Sometimes it is time for something different. No perfectly molded kits, no fancy photo etched parts, but a basic, crappy kit where you have to make the details yourself and repair the rest. This time, the 1:72 Revell Junkers Ju-87 B2 (04620)

First Impression

At first glance the kit isn’t so bad. It has engraved lines, some cockpit features and some nice, detailed decals. However when dry fitting some parts it becomes apparent that they don’t fit. At all. The wings and fuselage are deformed and don’t fit probably together. The engine nacelle is bad on a whole different level. For some reason Revell decided that is was a good idea to split the part up in 6 different parts, each the wrong size and shape.
The cockpit, while decent at first glance, reveals some terrible issues upon closer inspection. The instrument panel is detailed with individual meters, but is some generic panel with little to no resemblance to the instrument panel of the actual Stuka. Same with the front seat, which is for some reason extremely well made.It has some very fine details with the seat belts and cushions. Too bad this part also bears no resemblance to the actual seat.
Most obvious are the side panels, which lack any detail whatsoever. No framework, no meters no wires. Nothing.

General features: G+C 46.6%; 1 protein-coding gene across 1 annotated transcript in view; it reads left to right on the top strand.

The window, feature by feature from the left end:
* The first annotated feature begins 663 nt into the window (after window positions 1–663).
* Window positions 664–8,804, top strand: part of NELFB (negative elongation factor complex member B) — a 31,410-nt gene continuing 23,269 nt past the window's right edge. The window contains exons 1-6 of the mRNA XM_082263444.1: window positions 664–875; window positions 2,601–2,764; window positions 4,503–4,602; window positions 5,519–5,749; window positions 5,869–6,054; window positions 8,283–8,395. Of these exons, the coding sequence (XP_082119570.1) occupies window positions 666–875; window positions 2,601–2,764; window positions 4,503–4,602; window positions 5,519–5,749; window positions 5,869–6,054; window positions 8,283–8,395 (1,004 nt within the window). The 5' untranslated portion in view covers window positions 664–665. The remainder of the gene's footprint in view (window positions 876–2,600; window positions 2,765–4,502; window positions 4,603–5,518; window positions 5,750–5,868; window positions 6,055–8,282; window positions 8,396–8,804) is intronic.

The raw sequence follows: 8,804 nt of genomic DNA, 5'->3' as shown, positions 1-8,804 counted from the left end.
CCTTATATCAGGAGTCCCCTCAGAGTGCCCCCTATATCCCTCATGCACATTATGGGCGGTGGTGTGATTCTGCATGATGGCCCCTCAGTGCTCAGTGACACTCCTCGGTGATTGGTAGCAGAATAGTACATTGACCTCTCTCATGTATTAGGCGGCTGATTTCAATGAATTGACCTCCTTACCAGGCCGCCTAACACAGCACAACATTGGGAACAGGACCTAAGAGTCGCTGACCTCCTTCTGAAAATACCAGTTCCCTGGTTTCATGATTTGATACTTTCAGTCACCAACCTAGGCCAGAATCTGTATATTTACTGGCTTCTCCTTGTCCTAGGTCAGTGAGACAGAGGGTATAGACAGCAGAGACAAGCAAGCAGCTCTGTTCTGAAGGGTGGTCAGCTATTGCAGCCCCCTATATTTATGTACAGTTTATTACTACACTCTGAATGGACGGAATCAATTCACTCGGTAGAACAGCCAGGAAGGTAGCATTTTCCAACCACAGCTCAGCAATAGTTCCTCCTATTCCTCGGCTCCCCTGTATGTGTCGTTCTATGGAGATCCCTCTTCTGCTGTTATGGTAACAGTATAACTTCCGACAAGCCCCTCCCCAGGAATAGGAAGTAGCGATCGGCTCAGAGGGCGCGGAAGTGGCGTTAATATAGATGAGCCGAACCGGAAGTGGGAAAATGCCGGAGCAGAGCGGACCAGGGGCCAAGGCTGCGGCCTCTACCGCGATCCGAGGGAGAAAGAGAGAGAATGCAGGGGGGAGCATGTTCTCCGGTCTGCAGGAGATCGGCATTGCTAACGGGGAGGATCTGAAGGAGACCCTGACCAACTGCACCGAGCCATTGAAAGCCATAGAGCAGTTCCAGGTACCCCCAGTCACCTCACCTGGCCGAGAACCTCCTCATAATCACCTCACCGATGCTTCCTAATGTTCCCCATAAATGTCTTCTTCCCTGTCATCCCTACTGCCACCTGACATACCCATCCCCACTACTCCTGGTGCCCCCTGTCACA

But that is what makes this horrible kit good for this project. Lets get to work.


I left the front seat in its cushioned state, but rounded the corners with a file. The structure beneath was surprisingly accurate too, albeit lacking details. Because this part isn’t visible when the model is completed, I decided that is was enough to add the lever used to change seat position.

The floor window is completely missing, but some cutting creates a nice hole in the floor between the pedals. A small rod representing the handle operating the window and some sheet metal as protectors? anti glare? The box thingy around the window.
At least that’s the idea. Of course I cut the hole too big, so that requires some repairs. Also I have to make sure the window doesn’t interfere with the pedals. Tamiya putty is probably going to make a mess, so out comes the putty for walls.

Probably the hardest part were the rudder pedals. In the original kit they are represented by 2 wedges molded on the floor. In reality they are metal pedals hanging from some bars. Some cut up plastic plates and rods create a nice miniature of the original.

The manual states that the cockpit must be painted in RLM 62, but all reference photo’s depict the cockpit as grey. I opted for RLM 42, since that seemed to be the closest. (Sources are all over the place concerning the actual color).
The details were fun to do, especially the instrument panel.
After some weathering with metallic paint and brown pigment, and shading some Tamiya line accent, I think the end result is pretty good.
When gluing the two fuselages together it becomes apparent that the floor isn’t big enough, so I hope the gap isn’t visible when the wings are attached.